Jack Cunningham, the first Labour Agriculture Minister, at least tried to change the privileges granted to the NFU by the Tories. He also noticed that while his office was a 10 feet square coop without a desk, senior civil servants were housed in some splendour. Cunningham made a fuss and the stories about 'Junket Jack', which were to help finish his career, duly appeared. The Civil Service can be vicious when crossed. 'Expect articles about how Nick Brown failed to heed the sound advice of righteous officials to surface within days,' my new friend predicted.

Back-covering briefers will have to work hard. The suicidally honest Michael Meacher blurted out last week that there will be an inquiry when the mess is finally cleared up and was reprimanded for telling the truth. When it comes, as it will, the investigators must ask: why a Maff inspector missed the initial outbreak? Why animal movements were allowed for four days after foot and mouth was discovered? When did Maff officials warn Ministers that trouble was coming? Why were misleading figures on detection and slaughter rates fed to Downing Street? How rigorous was Maff in cracking down on the 'black sheep' smuggling market of subsidy-fiddling farmers? And why was the conclusion that the Army and epidemiologists should be called in at once, which had been reached by the inquiries into the 1967-68 outbreak, ignored?

The last question has provoked many accusations in the past few days. But exiles from Maff argue that it should be rephrased. 'Someone should look at all the contingency plans from '68 to the present day,' said one, 'and try to spot the differences. My hunch is that there won't be any.'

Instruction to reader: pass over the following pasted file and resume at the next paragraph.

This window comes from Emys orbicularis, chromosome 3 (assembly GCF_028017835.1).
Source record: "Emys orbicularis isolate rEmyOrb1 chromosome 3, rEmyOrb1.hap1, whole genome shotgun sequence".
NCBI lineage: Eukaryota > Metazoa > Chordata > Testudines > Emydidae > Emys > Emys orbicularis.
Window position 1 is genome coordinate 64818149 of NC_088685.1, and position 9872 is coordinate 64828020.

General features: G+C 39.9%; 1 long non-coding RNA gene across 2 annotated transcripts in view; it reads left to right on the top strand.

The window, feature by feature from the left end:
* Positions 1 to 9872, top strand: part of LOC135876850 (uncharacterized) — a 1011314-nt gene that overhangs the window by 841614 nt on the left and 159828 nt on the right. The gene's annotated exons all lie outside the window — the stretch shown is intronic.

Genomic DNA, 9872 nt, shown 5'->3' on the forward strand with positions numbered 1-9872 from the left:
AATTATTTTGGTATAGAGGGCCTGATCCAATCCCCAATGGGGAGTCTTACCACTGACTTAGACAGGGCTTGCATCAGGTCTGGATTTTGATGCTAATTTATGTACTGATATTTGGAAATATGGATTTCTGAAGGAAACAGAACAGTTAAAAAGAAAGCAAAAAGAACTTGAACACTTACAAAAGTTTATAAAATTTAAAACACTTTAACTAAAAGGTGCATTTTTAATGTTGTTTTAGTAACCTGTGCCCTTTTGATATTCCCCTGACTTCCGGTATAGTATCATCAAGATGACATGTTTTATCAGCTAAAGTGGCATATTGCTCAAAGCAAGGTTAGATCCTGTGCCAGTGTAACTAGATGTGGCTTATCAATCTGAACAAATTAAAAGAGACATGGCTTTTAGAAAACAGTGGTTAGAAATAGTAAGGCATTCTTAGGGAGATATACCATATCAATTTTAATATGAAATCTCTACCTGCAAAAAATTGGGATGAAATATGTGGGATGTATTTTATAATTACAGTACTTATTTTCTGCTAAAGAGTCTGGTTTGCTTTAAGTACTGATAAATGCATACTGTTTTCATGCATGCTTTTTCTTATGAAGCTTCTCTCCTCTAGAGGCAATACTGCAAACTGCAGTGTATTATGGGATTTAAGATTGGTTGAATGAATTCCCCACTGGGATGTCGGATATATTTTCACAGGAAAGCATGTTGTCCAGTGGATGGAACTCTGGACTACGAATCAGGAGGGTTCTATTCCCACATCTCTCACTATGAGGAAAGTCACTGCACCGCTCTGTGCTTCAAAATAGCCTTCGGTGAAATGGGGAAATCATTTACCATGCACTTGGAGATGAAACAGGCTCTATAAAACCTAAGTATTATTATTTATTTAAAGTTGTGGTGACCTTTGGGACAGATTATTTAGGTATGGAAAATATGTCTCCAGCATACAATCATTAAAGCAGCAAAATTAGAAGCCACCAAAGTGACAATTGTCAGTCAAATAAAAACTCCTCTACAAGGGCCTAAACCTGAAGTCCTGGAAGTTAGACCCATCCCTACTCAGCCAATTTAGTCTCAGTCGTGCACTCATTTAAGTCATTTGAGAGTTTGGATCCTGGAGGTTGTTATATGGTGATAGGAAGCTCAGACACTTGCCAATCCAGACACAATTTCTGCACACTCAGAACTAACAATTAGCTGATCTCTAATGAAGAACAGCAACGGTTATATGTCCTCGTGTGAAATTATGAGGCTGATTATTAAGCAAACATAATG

Maff has been stuck with a slaughter policy since the 1920s when it overrode the protests of small farmers, who saw no need for animals with a minor illness to be massacred, in the interests of big farmers, who wanted to eliminate a disease which reduced auction prices. My colleague Anthony Browne was referred to a study from the 1950s by the Maff press office when he asked if slaughter was the best policy. It was as if all the modern advances in vaccination had never happened. Macedonia and Albania vaccinated successfully to stop the spread of the disease in 1996. But it has not been considered here for fear it would jeopardise a livestock export market worth a paltry 570 million.

Dissent has its risks. The Elm Farm Research Centre, a Berkshire agricultural charity, had to promise vets anonymity when it asked them to discuss the merits of vaccination. Public exposure would threaten their careers. The slaughtermen in the NFU, meanwhile, are presented as the sole representatives of farmers (just as the Countryside Alliance is presented as sole representative of the countryside) though only 53,000 of the 180,000 farmers in England and Wales are members.